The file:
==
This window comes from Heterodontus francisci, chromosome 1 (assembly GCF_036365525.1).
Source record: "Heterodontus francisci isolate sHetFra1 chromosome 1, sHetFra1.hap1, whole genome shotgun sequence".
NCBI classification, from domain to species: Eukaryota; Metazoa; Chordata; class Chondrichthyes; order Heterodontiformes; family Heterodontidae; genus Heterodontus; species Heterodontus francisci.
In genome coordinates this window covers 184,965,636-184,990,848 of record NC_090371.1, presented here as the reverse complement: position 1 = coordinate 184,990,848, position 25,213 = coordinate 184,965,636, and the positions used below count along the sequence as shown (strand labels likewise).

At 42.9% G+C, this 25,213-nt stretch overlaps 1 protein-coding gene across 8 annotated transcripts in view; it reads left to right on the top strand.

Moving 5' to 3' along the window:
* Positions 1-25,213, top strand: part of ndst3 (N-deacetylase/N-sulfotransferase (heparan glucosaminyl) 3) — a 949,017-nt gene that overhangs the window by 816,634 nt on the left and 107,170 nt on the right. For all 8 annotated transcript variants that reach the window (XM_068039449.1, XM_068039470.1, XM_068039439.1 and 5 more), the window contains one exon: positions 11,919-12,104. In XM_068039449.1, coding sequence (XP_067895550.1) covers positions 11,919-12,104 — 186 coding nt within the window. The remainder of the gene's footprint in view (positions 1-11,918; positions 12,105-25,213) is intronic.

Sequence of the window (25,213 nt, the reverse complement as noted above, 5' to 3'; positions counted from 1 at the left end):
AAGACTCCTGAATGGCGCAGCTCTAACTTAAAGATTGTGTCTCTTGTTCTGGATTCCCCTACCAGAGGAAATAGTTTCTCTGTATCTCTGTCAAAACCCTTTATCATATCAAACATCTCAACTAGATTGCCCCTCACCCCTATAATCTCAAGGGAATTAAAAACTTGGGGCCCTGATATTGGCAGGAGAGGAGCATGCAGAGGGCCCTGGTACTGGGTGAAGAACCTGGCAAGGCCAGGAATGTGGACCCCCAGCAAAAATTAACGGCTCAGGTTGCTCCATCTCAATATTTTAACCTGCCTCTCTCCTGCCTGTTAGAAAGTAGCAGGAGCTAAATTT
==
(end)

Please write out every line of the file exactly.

This window comes from Heterodontus francisci, chromosome 1 (assembly GCF_036365525.1).
Source record: "Heterodontus francisci isolate sHetFra1 chromosome 1, sHetFra1.hap1, whole genome shotgun sequence".
NCBI classification, from domain to species: Eukaryota; Metazoa; Chordata; class Chondrichthyes; order Heterodontiformes; family Heterodontidae; genus Heterodontus; species Heterodontus francisci.
In genome coordinates this window covers 184,965,636-184,990,848 of record NC_090371.1, presented here as the reverse complement: position 1 = coordinate 184,990,848, position 25,213 = coordinate 184,965,636, and the positions used below count along the sequence as shown (strand labels likewise).

At 42.9% G+C, this 25,213-nt stretch overlaps 1 protein-coding gene across 8 annotated transcripts in view; it reads left to right on the top strand.

Moving 5' to 3' along the window:
* Positions 1-25,213, top strand: part of ndst3 (N-deacetylase/N-sulfotransferase (heparan glucosaminyl) 3) — a 949,017-nt gene that overhangs the window by 816,634 nt on the left and 107,170 nt on the right. For all 8 annotated transcript variants that reach the window (XM_068039449.1, XM_068039470.1, XM_068039439.1 and 5 more), the window contains one exon: positions 11,919-12,104. In XM_068039449.1, coding sequence (XP_067895550.1) covers positions 11,919-12,104 — 186 coding nt within the window. The remainder of the gene's footprint in view (positions 1-11,918; positions 12,105-25,213) is intronic.

Sequence of the window (25,213 nt, the reverse complement as noted above, 5' to 3'; positions counted from 1 at the left end):
AAGACTCCTGAATGGCGCAGCTCTAACTTAAAGATTGTGTCTCTTGTTCTGGATTCCCCTACCAGAGGAAATAGTTTCTCTGTATCTCTGTCAAAACCCTTTATCATATCAAACATCTCAACTAGATTGCCCCTCACCCCTATAATCTCAAGGGAATTAAAAACTTGGGGCCCTGATATTGGCAGGAGAGGAGCATGCAGAGGGCCCTGGTACTGGGTGAAGAACCTGGCAAGGCCAGGAATGTGGACCCCCAGCAAAAATTAACGGCTCAGGTTGCTCCATCTCAATATTTTAACCTGCCTCTCTCCTGCCTGTTAGAAAGTAGCAGGAGCTAAATTT